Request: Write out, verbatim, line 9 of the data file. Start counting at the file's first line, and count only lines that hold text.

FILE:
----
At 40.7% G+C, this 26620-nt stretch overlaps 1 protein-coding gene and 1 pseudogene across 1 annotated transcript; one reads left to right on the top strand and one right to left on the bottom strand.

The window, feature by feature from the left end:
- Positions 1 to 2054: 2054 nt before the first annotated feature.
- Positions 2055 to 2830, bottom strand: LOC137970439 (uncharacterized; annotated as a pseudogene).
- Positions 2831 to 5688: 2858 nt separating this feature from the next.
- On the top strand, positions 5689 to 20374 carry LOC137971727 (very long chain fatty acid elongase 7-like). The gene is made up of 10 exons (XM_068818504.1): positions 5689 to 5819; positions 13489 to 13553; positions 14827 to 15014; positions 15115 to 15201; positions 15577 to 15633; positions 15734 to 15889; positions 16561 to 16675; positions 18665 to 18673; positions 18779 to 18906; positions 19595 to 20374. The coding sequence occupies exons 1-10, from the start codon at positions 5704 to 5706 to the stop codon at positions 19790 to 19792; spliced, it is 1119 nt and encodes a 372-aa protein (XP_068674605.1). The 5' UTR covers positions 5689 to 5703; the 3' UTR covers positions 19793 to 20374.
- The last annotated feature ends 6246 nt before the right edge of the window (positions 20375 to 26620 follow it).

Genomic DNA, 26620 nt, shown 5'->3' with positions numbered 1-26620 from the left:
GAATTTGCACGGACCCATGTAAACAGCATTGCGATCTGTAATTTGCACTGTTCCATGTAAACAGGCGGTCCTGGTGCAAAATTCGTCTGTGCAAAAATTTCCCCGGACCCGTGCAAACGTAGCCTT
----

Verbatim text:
GAATTTGCACGGACCCATGTAAACAGCATTGCGATCTGTAATTTGCACTGTTCCATGTAAACAGGCGGTCCTGGTGCAAAATTCGTCTGTGCAAAAATTTCCCCGGACCCGTGCAAACGTAGCCTT